riverside-figbridge.jpgRiverside-Figueroa Bridge as it looked on June 5, 2014 | Photo: waltarrrrr/Flickr/Creative Commons

A Wake for the Riverside-Figueroa Bridge

After more than half a year of vigorous campaigning, the saga to turn the unused steel part of the Riverside Bridge into an elevated park has officially ended.

Earlier this week Judge James C. Chalfant, a Los Angeles superior court judge deigned to issue a temporary restraining order, which would have prevented the scheduled demolition of the Figueroa-Riverside Bridge.

"The judge chided us for waiting until the last minute to seek the stay," said Tomas O'Grady, founder of Enrich L.A., a non-profit that has been working with Elysian Valley architects RAC Design Build on proposal. According to O'Grady, the judge has said actions should have been brought against the City of Los Angeles at least a year ago.

"This is no way to run a city government," added O'Grady. "Instead of offering good ideas to the city and working with the city, the judge effectively said that the only way to deal with the City of Los Angeles is to sue them, and sue them early. We acted in good faith and tried to work with the city up to the last week." Enrich L.A. had been trying to work with the city all along the process, up until the Board of Public Works voted against preserving the bridge for fear of jeopardizing federal funding for the new bridge.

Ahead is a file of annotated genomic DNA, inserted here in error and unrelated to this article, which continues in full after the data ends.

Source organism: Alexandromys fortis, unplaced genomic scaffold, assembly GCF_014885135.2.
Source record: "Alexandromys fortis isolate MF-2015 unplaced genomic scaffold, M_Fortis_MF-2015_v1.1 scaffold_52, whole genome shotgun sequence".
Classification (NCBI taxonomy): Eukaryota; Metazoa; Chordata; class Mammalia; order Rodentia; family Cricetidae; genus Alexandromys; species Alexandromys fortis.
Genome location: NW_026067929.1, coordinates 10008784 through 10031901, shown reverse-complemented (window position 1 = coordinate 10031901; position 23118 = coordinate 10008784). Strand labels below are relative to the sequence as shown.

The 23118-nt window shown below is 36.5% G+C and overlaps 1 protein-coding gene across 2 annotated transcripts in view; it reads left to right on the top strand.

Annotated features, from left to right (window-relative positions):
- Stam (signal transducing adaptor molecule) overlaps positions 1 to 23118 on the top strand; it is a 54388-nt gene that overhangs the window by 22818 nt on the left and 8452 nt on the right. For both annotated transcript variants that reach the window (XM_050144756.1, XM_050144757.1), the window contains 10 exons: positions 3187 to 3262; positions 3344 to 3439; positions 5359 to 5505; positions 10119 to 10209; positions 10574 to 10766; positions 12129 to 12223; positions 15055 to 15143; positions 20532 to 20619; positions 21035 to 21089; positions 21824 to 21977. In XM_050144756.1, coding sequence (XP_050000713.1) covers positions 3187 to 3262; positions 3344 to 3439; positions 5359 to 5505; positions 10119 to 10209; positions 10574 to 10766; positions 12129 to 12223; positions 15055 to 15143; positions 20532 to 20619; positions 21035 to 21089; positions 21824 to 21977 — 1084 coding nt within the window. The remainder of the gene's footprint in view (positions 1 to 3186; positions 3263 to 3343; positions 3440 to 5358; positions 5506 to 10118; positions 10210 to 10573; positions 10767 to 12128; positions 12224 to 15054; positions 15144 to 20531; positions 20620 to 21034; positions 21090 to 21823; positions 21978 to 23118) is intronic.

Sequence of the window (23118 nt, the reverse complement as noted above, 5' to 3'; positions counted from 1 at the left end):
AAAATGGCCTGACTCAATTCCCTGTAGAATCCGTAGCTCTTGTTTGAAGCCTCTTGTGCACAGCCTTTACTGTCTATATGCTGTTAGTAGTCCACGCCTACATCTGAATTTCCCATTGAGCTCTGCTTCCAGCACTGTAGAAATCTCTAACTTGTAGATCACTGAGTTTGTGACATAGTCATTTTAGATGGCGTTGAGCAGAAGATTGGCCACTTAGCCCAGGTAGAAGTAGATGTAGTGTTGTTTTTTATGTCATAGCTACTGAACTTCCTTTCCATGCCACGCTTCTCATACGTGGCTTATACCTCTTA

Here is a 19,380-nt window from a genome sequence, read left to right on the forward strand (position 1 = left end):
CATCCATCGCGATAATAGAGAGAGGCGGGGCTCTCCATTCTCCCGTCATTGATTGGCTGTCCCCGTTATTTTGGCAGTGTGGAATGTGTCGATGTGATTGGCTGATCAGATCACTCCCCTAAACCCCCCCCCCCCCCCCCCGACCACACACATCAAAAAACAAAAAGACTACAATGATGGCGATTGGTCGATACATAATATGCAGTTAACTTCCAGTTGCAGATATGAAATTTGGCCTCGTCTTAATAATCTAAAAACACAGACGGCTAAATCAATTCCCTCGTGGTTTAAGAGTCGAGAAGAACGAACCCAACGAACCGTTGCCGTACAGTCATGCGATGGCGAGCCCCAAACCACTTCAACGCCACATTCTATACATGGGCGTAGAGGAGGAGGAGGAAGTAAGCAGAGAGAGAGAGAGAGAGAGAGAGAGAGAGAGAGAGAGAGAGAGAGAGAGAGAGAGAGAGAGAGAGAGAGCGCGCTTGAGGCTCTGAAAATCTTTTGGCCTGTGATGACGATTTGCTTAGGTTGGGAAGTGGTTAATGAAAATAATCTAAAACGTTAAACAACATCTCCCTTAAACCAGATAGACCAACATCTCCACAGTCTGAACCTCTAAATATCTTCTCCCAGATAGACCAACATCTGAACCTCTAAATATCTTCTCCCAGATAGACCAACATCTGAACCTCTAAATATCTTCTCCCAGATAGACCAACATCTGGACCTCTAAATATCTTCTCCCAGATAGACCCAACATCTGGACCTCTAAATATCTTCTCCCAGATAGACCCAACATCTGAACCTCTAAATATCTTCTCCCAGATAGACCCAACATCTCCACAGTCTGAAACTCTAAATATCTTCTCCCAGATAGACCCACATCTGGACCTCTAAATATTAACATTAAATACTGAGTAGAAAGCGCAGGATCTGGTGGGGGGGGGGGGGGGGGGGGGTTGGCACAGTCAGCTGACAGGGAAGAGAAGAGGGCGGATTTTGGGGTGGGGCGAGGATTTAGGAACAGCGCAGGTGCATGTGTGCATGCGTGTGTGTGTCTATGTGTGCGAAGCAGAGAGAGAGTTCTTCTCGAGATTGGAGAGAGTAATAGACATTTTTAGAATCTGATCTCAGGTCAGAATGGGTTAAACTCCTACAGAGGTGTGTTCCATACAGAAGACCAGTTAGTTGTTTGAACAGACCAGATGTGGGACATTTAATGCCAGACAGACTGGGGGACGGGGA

Deborah Weintraub, from the L.A. Bureau of Engineering, stated in a previous article why it was not feasible to save the bridge from demolition, citing, among other concerns, costs of up to $4.9 million just to stop demolition of the bridge and $15-20 million to convert a portion of the bridge into a park. Majority of the funding for the new bridge comes from the federal government, which makes any changes in the plans more difficult to make.

A portion of the old bridge will remain, however. The support arches along the west side of the L.A. River will not be demolished, which may raise hopes for proponents that advocate for a public space that utilizes the remaining historic structure.

More than 2,000 people signed the petition to support the bridge, a Los Angeles Historic Monument, but the effort did not change the outcome.

Enrich L.A. will be holding a wake for the Figueroa-Riverside Bridge, the last steel truss span bridge in Los Angeles, on Sunday, June 8, 4 p.m.-8 p.m. Attendees are asked to bring lawn chairs, frisbees, and sidewalk chalk in a picnic-style remembrance. The bridge is slated for demolition June 9 and will proceed until mid-August.

About the Author

Carren is an art, architecture and design writer and an avid explorer of Los Angeles. Her work has been spotted on Core77, Dwell, Surface Asia, and Fast Co.Design. You can find her online and on Twitter. 
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